Kurtenbach: Kevin Durant passed on immortality when he left the Warriors, and that’s ok

Peninsula Premier Admin

For three years, the Warriors were the greatest team in basketball’s modern era; an absurd assemblage of talent, led by Steph Curry, Draymond Green, Klay Thompson, and the incomparable Kevin Durant.

By now, we know why Durant left the Dubs. Or, at least we’ve come to terms with his exit to Brooklyn.

But with his return to the Bay Area and his first visit to the house that he helped build (remember that insane ground-breaking ceremony — was that the moment he wanted out?), it’s fair to wonder what Durant left behind when he went east after the 2019 season.

Durant left to start something new. The Nets are his team. And as a franchise that has never won an NBA title, his successes there will be viewed favorably by the league’s proletariat and bourgeoisie alike.

A Nets title might arrive as soon as this season. Brooklyn is undoubtedly an awesome team with him, James Harden, and Kyrie Irving on the court together. He might even win a few there.

And to that, you can only tip your hat and be happy for his success. Life’s too short to hold grudges, especially unfounded ones.

I don’t know how Durant would have found fulfillment in Golden State. But if he had found it here — if he received what he sought in the summer of 2016 — there’s little doubt in my mind that the Warriors would go down as the greatest dynasty in modern basketball history.

Now, had Durant re-signed with the Warriors after their NBA Finals loss, I don’t think much would have changed in the subsequent season.

Remember, the Warriors would have been without Klay Thompson and Durant and the team’s depth attrition — something that was undeniable in the Warriors’ 2019 playoff run — would have likely been glaring.

(That said, we would not have been subjected to the play of D’Angelo Russell, a big bonus.)

But I do think that the Warriors would still have Andre Iguodala in the Bay.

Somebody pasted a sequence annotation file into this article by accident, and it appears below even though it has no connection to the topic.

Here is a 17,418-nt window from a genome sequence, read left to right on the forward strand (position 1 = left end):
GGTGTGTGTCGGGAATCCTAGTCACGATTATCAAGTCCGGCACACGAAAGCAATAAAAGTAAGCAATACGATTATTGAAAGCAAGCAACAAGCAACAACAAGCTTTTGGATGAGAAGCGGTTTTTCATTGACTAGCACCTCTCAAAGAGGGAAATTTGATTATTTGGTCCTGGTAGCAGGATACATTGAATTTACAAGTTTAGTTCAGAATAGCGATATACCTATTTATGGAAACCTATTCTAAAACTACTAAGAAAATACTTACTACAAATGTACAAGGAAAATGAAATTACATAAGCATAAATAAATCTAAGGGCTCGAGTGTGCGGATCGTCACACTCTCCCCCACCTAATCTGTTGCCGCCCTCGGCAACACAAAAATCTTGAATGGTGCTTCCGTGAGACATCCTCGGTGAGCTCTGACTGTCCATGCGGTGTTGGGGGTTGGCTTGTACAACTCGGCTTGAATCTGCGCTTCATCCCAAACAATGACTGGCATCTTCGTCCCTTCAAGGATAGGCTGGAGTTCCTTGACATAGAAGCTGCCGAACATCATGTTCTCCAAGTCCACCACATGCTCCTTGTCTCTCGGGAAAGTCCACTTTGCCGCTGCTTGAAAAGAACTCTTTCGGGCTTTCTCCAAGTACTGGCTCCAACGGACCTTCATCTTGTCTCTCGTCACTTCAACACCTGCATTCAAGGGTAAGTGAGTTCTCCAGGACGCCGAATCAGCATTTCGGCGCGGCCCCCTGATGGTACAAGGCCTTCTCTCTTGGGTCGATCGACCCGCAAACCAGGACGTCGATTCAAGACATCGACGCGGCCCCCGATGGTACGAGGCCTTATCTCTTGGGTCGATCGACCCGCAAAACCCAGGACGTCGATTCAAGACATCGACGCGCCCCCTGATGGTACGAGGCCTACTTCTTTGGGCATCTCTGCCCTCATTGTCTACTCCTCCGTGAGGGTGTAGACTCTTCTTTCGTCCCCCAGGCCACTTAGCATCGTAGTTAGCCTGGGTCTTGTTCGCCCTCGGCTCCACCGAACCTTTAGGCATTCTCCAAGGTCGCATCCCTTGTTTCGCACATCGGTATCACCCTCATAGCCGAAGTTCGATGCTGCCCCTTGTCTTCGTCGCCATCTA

And my, what the Dubs wouldn’t do to have him back in the fold.

But I don’t know if Curry would have played the full season or if Draymond Green would have been more engaged, or if the Warriors would have added worthwhile veterans (at insane luxury-tax prices) to fill the gaps.

The Dubs probably would not have looked dynastic. I’d imagine their stay in the bubble would have been shorter than expected.

It’d be the reset year that the entire organization, deep down, secretly wanted. Being exceptional every day for five years takes a toll on you.

But had Durant stuck around, the Warriors would be the title favorites again this season, with or without Thompson.

And with Durant still in the fold, the Warriors would have been able to lure ring-chasing free agents, something they were no longer able to do this season after Thompson’s injury. Durant’s stunning return to his old form, next to this Curry, would be more than enough for the Warriors on a nightly basis and in the playoffs.

There are some great duos around the NBA, but no one is even coming close to Durant and Curry as a one-two punch.

And in the years to come, that title favorite status would have likely remained intact. Currently, Durant and Curry might be 32. Thompson 31, and Green 30, but would it be ridiculous to think that they could continue to be the NBA’s dominant force until 2025? Who would have been able to assemble enough talent to take down that four-headed monster, even if their games started slipping a bit with age?

Had Durant remained a Warriors, Golden State might have fulfilled the prophecy: they might have truly ruined the NBA. How many titles would they have won with the two greatest shooters in NBA history, a sport-changing defender, and the greatest scorer the league has ever seen?

Five? Six? Seven?

It wouldn’t be boring from our perspective, but the rest of the country — maybe even the world — might have turned the channel. Inevitability doesn’t sell.

But it does create immortality.

To win as many titles as a continued Warriors dynasty could have stacked, in an era built for parity, against 29 teams, would have put Durant and company in a class of their own in the history of the NBA. No offense to Bill Russell and those Boston teams that won 11 titles between 1957 and 1969, but that was an era of expansion, as the league went from eight teams (with only two not making the playoffs, and one being in Fort Wayne, Indiana) to 14 during that stretch.

The Warriors’ only comparable would have been those dynasties from other sports.

Forget the day-to-day narratives and Twitter commentary, Durant knew all of that was possible for Golden State when he left.

He’s a certain Hall of Famer, a perennial MVP candidate, and his number should be retired in three different cities, including in San Francisco. That’s locked in.

But if it’s all about titles — I’m told on the internet that it is — then it’s ok to lament the missed opportunity, and to wonder how incredible the Warriors might have been, how dominant they would be, and how long they would have kept it up, with the great Durant in blue and gold.







Contributed by local news sources

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